I was a hyperactive child. My parents are very polite about it, but I suspect I was an absolute nightmare and the surviving video from that era bears out my suspicions. When I discovered reading, I calmed down and learned to channel my energy more creatively.
However, I’m still easily influenced by orange juice or a sugar high, and I probably talk more than is strictly necessary or desirable.
When it comes to writing, I often struggle to focus. Not on time = words = pages particularly, but more on chasing my next project instead of actually finishing the one I’m meant to be writing. (As evidenced by the fact I’m writing a blog post instead of adding pages to my latest screenplay…).
But this even bleeds into those two writing basics: Format and Genre.
It’s the first words of your pitch – “a half-hour TV sitcom” or “a ninety-minute science fiction feature”. More recently, perhaps: “a two-minute horror web series” or “bi-weekly fantasy webcomic”. And the conventional wisdom, and a piece of advice I’ve heard repeated from multiple sources recently, is “when starting out, you need to be consistent in format and genre.”
To date, my credits have included an crime thriller arc of a 90-second app drama, a dark psychological short drama play, a comedy fantasy short film, and a series of epic fantasy short films – for which I’m currently co-writing a tie-in comic book series.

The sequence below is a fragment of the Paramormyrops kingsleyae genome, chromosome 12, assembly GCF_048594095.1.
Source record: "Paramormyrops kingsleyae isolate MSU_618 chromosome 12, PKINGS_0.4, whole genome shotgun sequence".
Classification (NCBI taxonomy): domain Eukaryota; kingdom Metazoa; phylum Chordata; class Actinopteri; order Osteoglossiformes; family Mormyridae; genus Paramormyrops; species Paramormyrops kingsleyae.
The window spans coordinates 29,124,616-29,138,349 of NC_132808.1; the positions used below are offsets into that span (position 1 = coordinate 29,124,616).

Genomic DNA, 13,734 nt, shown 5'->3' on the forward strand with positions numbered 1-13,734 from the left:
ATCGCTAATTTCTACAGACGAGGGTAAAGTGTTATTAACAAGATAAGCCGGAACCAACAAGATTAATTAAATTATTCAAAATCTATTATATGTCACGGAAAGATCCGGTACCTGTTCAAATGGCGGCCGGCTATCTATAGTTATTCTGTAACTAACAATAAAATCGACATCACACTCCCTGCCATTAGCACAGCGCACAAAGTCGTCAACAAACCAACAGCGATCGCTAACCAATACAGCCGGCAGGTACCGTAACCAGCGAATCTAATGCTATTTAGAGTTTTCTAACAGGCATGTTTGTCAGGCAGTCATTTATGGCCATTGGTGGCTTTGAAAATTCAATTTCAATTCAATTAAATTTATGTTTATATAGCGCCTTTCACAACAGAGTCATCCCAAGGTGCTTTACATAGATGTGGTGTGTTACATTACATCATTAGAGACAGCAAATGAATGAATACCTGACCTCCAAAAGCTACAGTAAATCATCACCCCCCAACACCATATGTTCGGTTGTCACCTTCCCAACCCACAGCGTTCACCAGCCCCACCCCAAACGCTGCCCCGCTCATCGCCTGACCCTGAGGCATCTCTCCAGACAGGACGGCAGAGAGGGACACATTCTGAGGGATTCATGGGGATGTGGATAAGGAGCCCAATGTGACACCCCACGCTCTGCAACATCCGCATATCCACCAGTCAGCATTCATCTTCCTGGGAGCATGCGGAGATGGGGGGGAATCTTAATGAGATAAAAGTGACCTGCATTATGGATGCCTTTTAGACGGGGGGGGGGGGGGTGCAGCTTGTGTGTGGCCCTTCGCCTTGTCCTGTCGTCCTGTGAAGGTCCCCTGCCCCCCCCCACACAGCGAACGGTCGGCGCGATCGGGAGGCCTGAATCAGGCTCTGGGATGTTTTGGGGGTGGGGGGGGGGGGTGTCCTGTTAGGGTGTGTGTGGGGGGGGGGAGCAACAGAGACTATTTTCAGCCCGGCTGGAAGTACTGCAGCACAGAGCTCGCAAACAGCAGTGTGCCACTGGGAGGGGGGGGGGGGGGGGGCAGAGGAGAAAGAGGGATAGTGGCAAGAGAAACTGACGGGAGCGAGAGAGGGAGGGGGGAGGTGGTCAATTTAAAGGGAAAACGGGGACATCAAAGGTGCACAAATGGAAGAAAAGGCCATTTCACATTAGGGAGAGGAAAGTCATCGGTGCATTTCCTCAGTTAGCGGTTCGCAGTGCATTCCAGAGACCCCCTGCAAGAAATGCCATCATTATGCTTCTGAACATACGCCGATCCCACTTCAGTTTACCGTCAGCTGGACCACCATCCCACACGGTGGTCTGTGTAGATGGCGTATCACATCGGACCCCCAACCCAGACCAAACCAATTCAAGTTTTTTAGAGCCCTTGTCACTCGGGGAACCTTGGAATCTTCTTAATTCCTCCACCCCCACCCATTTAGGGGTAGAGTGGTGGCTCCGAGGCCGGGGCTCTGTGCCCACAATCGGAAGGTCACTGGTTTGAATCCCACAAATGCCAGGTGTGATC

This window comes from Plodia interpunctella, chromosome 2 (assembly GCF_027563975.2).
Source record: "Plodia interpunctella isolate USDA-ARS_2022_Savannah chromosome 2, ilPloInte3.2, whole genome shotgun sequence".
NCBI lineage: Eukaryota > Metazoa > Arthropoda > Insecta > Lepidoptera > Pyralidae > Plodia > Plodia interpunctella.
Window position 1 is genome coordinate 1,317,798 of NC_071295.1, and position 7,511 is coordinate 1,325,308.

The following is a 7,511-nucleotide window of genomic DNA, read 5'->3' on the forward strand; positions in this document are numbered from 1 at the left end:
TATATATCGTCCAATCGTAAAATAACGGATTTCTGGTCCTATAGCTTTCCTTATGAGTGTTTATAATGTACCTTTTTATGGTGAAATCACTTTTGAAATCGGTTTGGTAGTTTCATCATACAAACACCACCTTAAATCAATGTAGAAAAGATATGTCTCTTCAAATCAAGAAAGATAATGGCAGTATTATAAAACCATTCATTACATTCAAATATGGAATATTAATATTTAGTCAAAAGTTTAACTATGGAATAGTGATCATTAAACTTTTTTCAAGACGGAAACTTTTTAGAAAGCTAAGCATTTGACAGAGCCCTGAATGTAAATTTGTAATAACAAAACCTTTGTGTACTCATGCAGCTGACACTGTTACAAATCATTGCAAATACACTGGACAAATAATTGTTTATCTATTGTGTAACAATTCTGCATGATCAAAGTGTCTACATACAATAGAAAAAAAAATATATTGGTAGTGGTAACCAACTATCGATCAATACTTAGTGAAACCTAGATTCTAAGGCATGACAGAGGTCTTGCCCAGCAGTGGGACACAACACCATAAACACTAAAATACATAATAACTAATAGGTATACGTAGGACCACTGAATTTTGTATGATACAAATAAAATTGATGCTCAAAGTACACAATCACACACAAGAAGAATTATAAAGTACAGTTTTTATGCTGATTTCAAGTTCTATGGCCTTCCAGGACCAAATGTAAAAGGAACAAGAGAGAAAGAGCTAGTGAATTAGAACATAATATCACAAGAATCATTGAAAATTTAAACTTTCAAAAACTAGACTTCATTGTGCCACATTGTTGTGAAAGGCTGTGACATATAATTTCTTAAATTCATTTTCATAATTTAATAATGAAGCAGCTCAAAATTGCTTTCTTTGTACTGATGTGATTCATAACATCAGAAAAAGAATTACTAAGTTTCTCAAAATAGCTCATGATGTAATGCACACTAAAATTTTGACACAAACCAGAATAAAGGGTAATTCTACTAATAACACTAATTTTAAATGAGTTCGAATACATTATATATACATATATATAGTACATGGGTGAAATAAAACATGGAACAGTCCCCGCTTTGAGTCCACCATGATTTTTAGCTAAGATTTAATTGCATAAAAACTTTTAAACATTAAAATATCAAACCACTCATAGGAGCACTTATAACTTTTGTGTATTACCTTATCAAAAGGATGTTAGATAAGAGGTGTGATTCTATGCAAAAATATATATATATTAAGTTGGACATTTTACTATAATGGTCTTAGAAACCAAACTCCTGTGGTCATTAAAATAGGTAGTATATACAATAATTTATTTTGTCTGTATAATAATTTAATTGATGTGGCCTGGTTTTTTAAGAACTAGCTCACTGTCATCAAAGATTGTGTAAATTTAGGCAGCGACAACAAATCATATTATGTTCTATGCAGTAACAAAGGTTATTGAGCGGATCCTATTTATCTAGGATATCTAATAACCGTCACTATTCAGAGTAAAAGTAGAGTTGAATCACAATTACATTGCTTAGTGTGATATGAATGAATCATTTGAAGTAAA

And those are just the produced things.
My pet specs include a steampunk action-adventure feature, a half-hour science fiction comedy, and a short horror play. My current project is a romantic comedy feature and I have a psychological horror short filming in August.
Under novels, I have two completed manuscripts: a science fiction horror and a serial killer mystery. In my WIP folder, I have an epic alternate history YA and a light-hearted supernatural fantasy.
I try to contain myself. I promise myself that I will pick three projects for the year and stick to them. Then I get sidetracked by collaboration offers or competitions or simply waking up one morning and thinking “whatever happened to that YA post office fantasy novel?”.
I argue that I have strong recurrent themes in my work – identity, prejudice, discovery. I love dialogue, particularly banter, and I love to batter my characters emotionally and physically. But, at the end of the day, my CV is at best unfocussed and at worst confused.
Then I went to hear Neil Gaiman speak at the Royal Society of Literature event in London.
Firstly, the man is a delight to hear – I highly recommend attending one of his events. But also, he has refused to be tied down. He has a dark adult fantasy novel coming out without two months of a comedy for children! He writes comics and novels and Doctor Who episodes. His work has been adapted for radio and cinema. The man is a walking advert for diversity!
So, I say, screw conventional wisdom. I like my portfolio. I like having fingers in dozens of different pies, and trying new genres and mediums. Maybe one day I’ll find my favourite and settle down – but I don’t think it’ll be any time soon.